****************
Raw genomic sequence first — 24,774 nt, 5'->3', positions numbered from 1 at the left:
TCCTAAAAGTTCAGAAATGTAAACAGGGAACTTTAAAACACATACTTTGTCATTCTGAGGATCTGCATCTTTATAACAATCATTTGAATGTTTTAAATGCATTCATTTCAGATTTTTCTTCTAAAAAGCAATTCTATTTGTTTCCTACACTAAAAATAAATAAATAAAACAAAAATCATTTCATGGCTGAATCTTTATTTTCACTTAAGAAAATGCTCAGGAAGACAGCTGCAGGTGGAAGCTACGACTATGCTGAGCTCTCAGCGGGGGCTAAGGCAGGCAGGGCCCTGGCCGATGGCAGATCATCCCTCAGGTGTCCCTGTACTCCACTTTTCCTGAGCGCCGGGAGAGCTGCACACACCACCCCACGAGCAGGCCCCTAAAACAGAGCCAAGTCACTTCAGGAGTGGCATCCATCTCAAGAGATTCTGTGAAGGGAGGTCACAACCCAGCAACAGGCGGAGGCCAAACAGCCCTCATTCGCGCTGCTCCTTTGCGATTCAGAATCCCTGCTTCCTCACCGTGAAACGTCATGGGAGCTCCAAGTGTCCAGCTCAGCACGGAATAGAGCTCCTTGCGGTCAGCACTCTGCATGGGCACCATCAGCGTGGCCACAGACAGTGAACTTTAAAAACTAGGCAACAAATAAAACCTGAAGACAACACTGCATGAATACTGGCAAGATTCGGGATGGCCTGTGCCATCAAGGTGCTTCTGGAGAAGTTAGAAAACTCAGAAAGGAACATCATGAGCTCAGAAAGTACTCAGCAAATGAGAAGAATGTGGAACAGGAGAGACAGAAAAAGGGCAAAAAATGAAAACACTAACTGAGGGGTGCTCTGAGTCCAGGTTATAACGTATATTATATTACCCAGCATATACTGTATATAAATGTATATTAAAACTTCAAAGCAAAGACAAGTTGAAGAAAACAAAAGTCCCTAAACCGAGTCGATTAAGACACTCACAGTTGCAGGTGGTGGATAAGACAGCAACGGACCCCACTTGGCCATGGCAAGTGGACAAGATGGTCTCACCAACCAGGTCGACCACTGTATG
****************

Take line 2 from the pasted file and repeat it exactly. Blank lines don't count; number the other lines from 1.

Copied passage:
TCCTAAAAGTTCAGAAATGTAAACAGGGAACTTTAAAACACATACTTTGTCATTCTGAGGATCTGCATCTTTATAACAATCATTTGAATGTTTTAAATGCATTCATTTCAGATTTTTCTTCTAAAAAGCAATTCTATTTGTTTCCTACACTAAAAATAAATAAATAAAACAAAAATCATTTCATGGCTGAATCTTTATTTTCACTTAAGAAAATGCTCAGGAAGACAGCTGCAGGTGGAAGCTACGACTATGCTGAGCTCTCAGCGGGGGCTAAGGCAGGCAGGGCCCTGGCCGATGGCAGATCATCCCTCAGGTGTCCCTGTACTCCACTTTTCCTGAGCGCCGGGAGAGCTGCACACACCACCCCACGAGCAGGCCCCTAAAACAGAGCCAAGTCACTTCAGGAGTGGCATCCATCTCAAGAGATTCTGTGAAGGGAGGTCACAACCCAGCAACAGGCGGAGGCCAAACAGCCCTCATTCGCGCTGCTCCTTTGCGATTCAGAATCCCTGCTTCCTCACCGTGAAACGTCATGGGAGCTCCAAGTGTCCAGCTCAGCACGGAATAGAGCTCCTTGCGGTCAGCACTCTGCATGGGCACCATCAGCGTGGCCACAGACAGTGAACTTTAAAAACTAGGCAACAAATAAAACCTGAAGACAACACTGCATGAATACTGGCAAGATTCGGGATGGCCTGTGCCATCAAGGTGCTTCTGGAGAAGTTAGAAAACTCAGAAAGGAACATCATGAGCTCAGAAAGTACTCAGCAAATGAGAAGAATGTGGAACAGGAGAGACAGAAAAAGGGCAAAAAATGAAAACACTAACTGAGGGGTGCTCTGAGTCCAGGTTATAACGTATATTATATTACCCAGCATATACTGTATATAAATGTATATTAAAACTTCAAAGCAAAGACAAGTTGAAGAAAACAAAAGTCCCTAAACCGAGTCGATTAAGACACTCACAGTTGCAGGTGGTGGATAAGACAGCAACGGACCCCACTTGGCCATGGCAAGTGGACAAGATGGTCTCACCAACCAGGTCGACCACTGTATG